1816 - James Silk Buckingham
The Pearl Fishery
The pearl fishery, of which these islands form the centre, is calculated to yield annually about twenty lacks of rupees worth for exportation, the greatest portion of which find their way to India, and the remainder are dispersed throughout the Persian and Turkish empires, by way of Bushire, Bussorah, and Bagdad, and from thence to Constantinople, Syria, Egypt, and even as far as the great capitals of Europe. The bank on which this fishery is carried on, extends from Bahrein nearly to Ras-el Khyma; and the finest of the pearls are found among the group of Maude's Islands, near Haloola, (which may derive its name from loolo, the Arabic name for a pearl,) and Geziret Beni Aass. The islands of Bahrein furnish annually about a thousand boats; the tribes of Beni Aass at Bethoobali, or Boothabean, about five hundred; and the other small ports along that coast an equal number; besides those which sometimes come over from the Persian shore. It is said by some that any boats may fish for oysters on these banks without paying for such a privilege; but others contend that every boat found there must pay a fixed tribute to the Sheik of Bahrein. Both parties admit, however, that when any danger of capture from pirates is apprehended, the Sheik furnishes several armed vessels to protect the whole; and for this he claims a tribute of from six to ten pearls from each boat, according to her size and importance.
The fishery is carried on during the summer months only, when the bank is covered by boats throughout its whole extent. The divers are Arabs and negro slaves, who are mostly trained to the practice from their youth. They commence their labours at sun-rise, and continue generally until sun-set. They go down in all depths, from five to fifteen fathoms; remaining from two to five minutes, and bringing up with them from eight to twelve oysters in both hands. On reaching the surface, they barely take time to recover breath, and then dive again immediately, as it is found that any length of repose between rather weakens than recruits the diver. All the gains of the fishery are divided in the most equitable way, by shares in proportion to the capital embarked in the boats; and those who have not at all contributed to their equipment are yet paid in proportionate shares also; so that all parties are interested in the gains of the concern, and all prosecute their labours willingly. The food of the divers, during the season, is chiefly fish, dates, and a small portion of bread, rice, and oil. During the fair season, they barely earn enough to keep them through the winter, which they pass, like the sailors of all other countries when on shore, in as great a state of indolence and dissipation as their religion and their habits will admit of. These men, as might be expected, who pass one-half of their lives in the most fatiguing labours, and the other half in dissipation, seldom live to an old age. They use the precaution of oiling the orifices of their ears, and placing a horn over the nose when they dive, to prevent the water from entering by these apertures; but when they have been long engaged in this service, their bodies are subject to break out in sores, and their eyes become blood-shot and weak; and all their faculties seem to undergo a premature decay.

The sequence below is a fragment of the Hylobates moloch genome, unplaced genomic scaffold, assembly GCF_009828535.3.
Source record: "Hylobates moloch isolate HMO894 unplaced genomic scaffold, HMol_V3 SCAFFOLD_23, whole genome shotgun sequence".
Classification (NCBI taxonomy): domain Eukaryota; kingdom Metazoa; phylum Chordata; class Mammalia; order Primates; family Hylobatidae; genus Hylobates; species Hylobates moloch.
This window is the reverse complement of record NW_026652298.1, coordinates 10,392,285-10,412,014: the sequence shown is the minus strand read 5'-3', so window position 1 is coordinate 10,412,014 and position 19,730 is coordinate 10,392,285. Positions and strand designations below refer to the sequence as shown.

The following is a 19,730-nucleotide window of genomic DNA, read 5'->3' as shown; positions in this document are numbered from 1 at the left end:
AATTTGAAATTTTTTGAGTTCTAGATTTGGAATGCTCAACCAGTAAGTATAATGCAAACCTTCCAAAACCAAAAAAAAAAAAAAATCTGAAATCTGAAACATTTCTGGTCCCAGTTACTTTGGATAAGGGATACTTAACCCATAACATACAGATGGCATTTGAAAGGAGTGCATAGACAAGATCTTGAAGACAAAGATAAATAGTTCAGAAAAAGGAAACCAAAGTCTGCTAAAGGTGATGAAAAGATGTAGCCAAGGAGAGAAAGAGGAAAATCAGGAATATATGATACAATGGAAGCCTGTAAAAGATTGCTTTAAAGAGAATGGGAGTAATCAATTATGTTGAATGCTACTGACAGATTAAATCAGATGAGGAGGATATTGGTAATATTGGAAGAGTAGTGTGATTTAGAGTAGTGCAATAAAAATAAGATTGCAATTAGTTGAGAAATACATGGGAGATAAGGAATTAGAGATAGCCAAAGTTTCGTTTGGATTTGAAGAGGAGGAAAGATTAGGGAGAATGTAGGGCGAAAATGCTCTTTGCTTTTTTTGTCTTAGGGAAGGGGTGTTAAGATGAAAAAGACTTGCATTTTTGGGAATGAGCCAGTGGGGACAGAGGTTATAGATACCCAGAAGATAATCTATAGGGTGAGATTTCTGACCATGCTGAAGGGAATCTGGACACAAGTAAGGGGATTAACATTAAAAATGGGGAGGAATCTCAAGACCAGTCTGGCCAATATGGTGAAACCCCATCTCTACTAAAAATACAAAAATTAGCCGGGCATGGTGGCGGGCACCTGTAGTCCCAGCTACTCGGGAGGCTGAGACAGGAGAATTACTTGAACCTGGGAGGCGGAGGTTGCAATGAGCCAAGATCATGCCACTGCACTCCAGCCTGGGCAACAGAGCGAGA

The terms of conducting an adventure in this fishery vary so much at every season, and with every individual boat, that no rule can be laid down as a general one, except that each party is allowed to participate in the gain, in proportion to the capital he has embarked, or the personal service which he renders, and that strict justice and impartiality in the division prevails.
The largest and finest pearls are brought up from the deepest water, and all of them are said to be as hard when they are first taken out of the fish, as they are ever afterwards. They are, when new, of a purer white than after they become exposed to the air; and are calculated to lose, in this respect, one per cent annually in value. There are two kinds of pearls found: the yellow one, which is sent chiefly to India, where those with this tinge are preferred; and the pure white, which are more esteemed in Europe, and find a better market also at all the great Turkish and Persian towns. The pearl of Bahrein is considered by all as very superior to that of Ceylon. The last is said to peel off, from not having acquired its perfect consistency when first taken, and to lose constantly in colour; whereas that of Bahrein is firm, and secure from that injury, and after a period of about fifty years, ceases to lose anything in purity of colour. Before the pearls are sent off from the island, they are carefully assorted as to size, shape, tint, &c., and being drilled through, are strung on threads, and made up into round bundles of about three inches diameter, sealed and directed, and sent in that form to distant markets. They are then called metaphorically, 'Roomaan el Bahr,' or 'Pomegranates of the Sea,' as that fruit is in great esteem here, and these bundles resemble them almost exactly in form and size.
Buckingham, James Silk
Travels in Assyria, Media, and Persia
London 1829; reprint Westmead 1971